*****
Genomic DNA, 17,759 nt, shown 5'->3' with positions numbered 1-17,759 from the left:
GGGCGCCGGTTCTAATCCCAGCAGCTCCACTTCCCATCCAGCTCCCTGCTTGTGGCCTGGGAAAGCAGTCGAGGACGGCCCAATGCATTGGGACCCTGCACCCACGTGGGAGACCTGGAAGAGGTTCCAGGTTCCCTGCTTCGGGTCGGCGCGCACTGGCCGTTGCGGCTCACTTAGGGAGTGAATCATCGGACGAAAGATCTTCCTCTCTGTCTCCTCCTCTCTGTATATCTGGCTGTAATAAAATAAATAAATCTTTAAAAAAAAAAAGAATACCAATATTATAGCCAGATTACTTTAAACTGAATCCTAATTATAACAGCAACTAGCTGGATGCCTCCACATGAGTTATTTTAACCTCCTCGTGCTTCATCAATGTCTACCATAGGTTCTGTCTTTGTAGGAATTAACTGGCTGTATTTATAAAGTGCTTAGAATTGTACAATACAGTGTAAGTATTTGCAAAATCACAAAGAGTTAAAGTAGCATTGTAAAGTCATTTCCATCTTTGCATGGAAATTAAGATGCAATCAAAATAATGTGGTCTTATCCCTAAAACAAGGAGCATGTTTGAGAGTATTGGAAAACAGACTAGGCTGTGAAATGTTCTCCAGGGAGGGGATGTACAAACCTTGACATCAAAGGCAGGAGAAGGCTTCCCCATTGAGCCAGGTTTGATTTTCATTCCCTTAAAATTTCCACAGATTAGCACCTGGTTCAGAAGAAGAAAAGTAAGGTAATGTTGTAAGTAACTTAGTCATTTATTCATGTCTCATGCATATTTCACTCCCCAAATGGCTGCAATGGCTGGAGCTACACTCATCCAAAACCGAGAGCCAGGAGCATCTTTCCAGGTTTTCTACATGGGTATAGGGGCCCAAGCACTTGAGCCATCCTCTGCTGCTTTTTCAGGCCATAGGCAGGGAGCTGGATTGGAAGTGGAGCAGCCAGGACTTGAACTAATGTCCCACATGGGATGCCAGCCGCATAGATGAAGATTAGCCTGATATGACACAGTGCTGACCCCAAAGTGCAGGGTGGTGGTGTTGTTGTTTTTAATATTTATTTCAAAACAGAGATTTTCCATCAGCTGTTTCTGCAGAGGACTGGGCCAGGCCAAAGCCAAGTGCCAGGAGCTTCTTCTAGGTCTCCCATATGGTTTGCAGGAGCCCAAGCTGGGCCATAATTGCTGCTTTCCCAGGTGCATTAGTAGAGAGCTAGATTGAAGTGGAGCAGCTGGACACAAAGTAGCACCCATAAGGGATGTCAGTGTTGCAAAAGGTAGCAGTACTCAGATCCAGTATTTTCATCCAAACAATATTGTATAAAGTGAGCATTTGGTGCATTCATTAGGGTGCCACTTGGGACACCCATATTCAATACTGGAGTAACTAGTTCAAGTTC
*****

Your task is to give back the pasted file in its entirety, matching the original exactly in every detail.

Genomic DNA, 17,759 nt, shown 5'->3' with positions numbered 1-17,759 from the left:
GGGCGCCGGTTCTAATCCCAGCAGCTCCACTTCCCATCCAGCTCCCTGCTTGTGGCCTGGGAAAGCAGTCGAGGACGGCCCAATGCATTGGGACCCTGCACCCACGTGGGAGACCTGGAAGAGGTTCCAGGTTCCCTGCTTCGGGTCGGCGCGCACTGGCCGTTGCGGCTCACTTAGGGAGTGAATCATCGGACGAAAGATCTTCCTCTCTGTCTCCTCCTCTCTGTATATCTGGCTGTAATAAAATAAATAAATCTTTAAAAAAAAAAAGAATACCAATATTATAGCCAGATTACTTTAAACTGAATCCTAATTATAACAGCAACTAGCTGGATGCCTCCACATGAGTTATTTTAACCTCCTCGTGCTTCATCAATGTCTACCATAGGTTCTGTCTTTGTAGGAATTAACTGGCTGTATTTATAAAGTGCTTAGAATTGTACAATACAGTGTAAGTATTTGCAAAATCACAAAGAGTTAAAGTAGCATTGTAAAGTCATTTCCATCTTTGCATGGAAATTAAGATGCAATCAAAATAATGTGGTCTTATCCCTAAAACAAGGAGCATGTTTGAGAGTATTGGAAAACAGACTAGGCTGTGAAATGTTCTCCAGGGAGGGGATGTACAAACCTTGACATCAAAGGCAGGAGAAGGCTTCCCCATTGAGCCAGGTTTGATTTTCATTCCCTTAAAATTTCCACAGATTAGCACCTGGTTCAGAAGAAGAAAAGTAAGGTAATGTTGTAAGTAACTTAGTCATTTATTCATGTCTCATGCATATTTCACTCCCCAAATGGCTGCAATGGCTGGAGCTACACTCATCCAAAACCGAGAGCCAGGAGCATCTTTCCAGGTTTTCTACATGGGTATAGGGGCCCAAGCACTTGAGCCATCCTCTGCTGCTTTTTCAGGCCATAGGCAGGGAGCTGGATTGGAAGTGGAGCAGCCAGGACTTGAACTAATGTCCCACATGGGATGCCAGCCGCATAGATGAAGATTAGCCTGATATGACACAGTGCTGACCCCAAAGTGCAGGGTGGTGGTGTTGTTGTTTTTAATATTTATTTCAAAACAGAGATTTTCCATCAGCTGTTTCTGCAGAGGACTGGGCCAGGCCAAAGCCAAGTGCCAGGAGCTTCTTCTAGGTCTCCCATATGGTTTGCAGGAGCCCAAGCTGGGCCATAATTGCTGCTTTCCCAGGTGCATTAGTAGAGAGCTAGATTGAAGTGGAGCAGCTGGACACAAAGTAGCACCCATAAGGGATGTCAGTGTTGCAAAAGGTAGCAGTACTCAGATCCAGTATTTTCATCCAAACAATATTGTATAAAGTGAGCATTTGGTGCATTCATTAGGGTGCCACTTGGGACACCCATATTCAATACTGGAGTAACTAGTTCAAGTTC